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Pilgrim v. Arizona Department of Corrections

United States District Court, D. Arizona

February 26, 2016

Robert Joseph Pilgrim, Petitioner,
v.
Arizona Department of Corrections, et al., Respondents.

REPORT AND RECOMMENDATION

MICHELLE H, BUMS, UNITED STATES MAGISTRATE JUDGE

TO THE HONORABLE DAVID G. CAMPBELL, UNITED STATES DISTRICT COURT:

Petitioner Robert Joseph Pilgrim, who is confined in the Arizona State Prison Complex, filed a pro se Amended Petition for Writ of Habeas Corpus pursuant to 28 U.S.C. § 2254 (Doc. 14) and Memorandum of Law in Support (Doc. 15). Respondents filed an Answer (Doc. 25), and Petitioner has filed multiple pleadings that the Court construes as supplements to his habeas petition and/or a reply to Respondents’ Answer.

BACKGROUND[1]

On June 22, 2012, the Maricopa County Attorney’s Office charged Petitioner, by information, with theft of means of transportation, a class 3 felony. (Exh. A.) The factual background is as follows:

On June 19, 2012, police responded to an auto accident. Witnesses reported Mr. Pilgrim was the only occupant of the vehicle and he initially tried to run from the scene. Citizens re-directed him back to the scene. Investigation revealed the vehicle he was driving was stolen and belonged to Aim Right Ministries.
Mr. Pilgrim told police he was a passenger and the driver hit another vehicle. He complained of injuries. He told the fire department he smoked methamphetamine earlier and consumed alcohol. A records check showed his driver license was revoked.

(Exh. D at 1.)

On September 24, 2012, the State and Petitioner entered into a stipulated plea agreement, whereby he agreed to plead guilty to theft of means of transportation, as charged. (Exhs. B, C.) Pursuant to the agreement, however, the State agreed that it would not pursue the allegations that Petitioner had multiple prior felony convictions and committed the present offense while on probation. (Exh. B at 2.) The State also agreed that it would not pursue any felony aggravated DUI charges. (Id.)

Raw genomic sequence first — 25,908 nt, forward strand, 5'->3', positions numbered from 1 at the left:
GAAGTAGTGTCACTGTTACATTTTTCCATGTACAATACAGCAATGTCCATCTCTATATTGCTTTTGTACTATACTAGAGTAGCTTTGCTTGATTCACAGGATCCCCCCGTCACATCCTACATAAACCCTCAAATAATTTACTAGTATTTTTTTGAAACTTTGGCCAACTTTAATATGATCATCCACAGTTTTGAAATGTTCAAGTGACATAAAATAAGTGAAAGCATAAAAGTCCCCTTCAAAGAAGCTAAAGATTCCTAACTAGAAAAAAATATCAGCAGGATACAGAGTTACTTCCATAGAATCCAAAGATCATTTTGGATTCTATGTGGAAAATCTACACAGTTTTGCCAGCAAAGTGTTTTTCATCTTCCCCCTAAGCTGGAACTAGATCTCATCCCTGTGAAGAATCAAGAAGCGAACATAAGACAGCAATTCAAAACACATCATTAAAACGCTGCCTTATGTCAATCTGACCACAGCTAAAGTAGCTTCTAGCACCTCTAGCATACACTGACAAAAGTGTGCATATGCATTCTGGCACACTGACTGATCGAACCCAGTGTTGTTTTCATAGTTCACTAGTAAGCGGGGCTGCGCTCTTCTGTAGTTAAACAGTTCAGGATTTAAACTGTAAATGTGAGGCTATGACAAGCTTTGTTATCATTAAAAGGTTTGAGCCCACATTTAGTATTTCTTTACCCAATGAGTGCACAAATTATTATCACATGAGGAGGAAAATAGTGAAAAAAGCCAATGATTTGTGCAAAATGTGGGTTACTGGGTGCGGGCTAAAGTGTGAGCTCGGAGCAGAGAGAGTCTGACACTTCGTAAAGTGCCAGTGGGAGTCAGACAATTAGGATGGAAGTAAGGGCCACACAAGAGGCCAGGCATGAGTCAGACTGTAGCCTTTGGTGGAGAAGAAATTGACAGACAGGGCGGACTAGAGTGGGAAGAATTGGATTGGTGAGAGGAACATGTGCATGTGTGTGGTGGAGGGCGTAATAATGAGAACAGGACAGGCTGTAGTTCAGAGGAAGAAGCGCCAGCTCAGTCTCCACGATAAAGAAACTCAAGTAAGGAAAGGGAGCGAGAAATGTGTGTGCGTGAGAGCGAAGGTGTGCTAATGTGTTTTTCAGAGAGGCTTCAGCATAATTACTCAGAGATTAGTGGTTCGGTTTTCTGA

Before entering into the agreement, Petitioner acknowledged that he understood he would receive an 8-year prison term. (Id. at 1; Exh. C.) Petitioner then formally pleaded guilty, pursuant to the agreement, which the trial court accepted. (Exh. C.) On October 24, 2012, the trial court sentenced Petitioner to 8 years’ imprisonment, in accordance with the terms of the plea agreement. (Exh. B at 1; Exh. E at 1-2.)

At sentencing, Petitioner acknowledged that he had the right to file a notice of post-conviction relief (“PCR”) within 90 days. (Exh. F.) Petitioner, however, chose not file his PCR notice until April 11, 2014. (Exh. G.) The superior court subsequently dismissed the PCR notice on June 3, 2014, concluding that it was both untimely and failed to state a colorable claim. (Exh. H.) Petitioner did not appeal the dismissal by filing a petition for review with the Arizona Court of Appeals. (Exh. I at 1.)

In Ground One of his amended habeas petition, Petitioner alleges that his trial counsel was ineffective because she failed to conduct adequate investigation and consult with Petitioner’s doctors about his mental illness. As a result, Petitioner claims, he was forced to sign a plea without “proper counsel, ” and he received a longer sentence than he would have if trial counsel had collaborated with his doctors to present mitigating evidence. In Ground Two, Petitioner appears to allege that his plea was involuntary. He claims that, while in jail, he was “prescribed medication that [a]ffected [his] mental state and decision making skills.” He also alleges that detention officers “used GPS and radio telem[e]try” to abuse him while he was detained. As a result, Petitioner was “co[erc]ed ... into wanting out of county jail.” In Ground Three, Petitioner alleges that his trial counsel was ineffective because she failed to request a competency evaluation, pursuant to Rule 11 of the Arizona Rules of Criminal Procedure. In Ground Four, Petitioner alleges that he was not on medication when he waived his right to an evidentiary hearing and that his due process rights were violated as a result of his unknowing waiver.

DISCUSSION

In their Answer, Respondents contend that Petitioner’s habeas petition is untimely and, as such, ...


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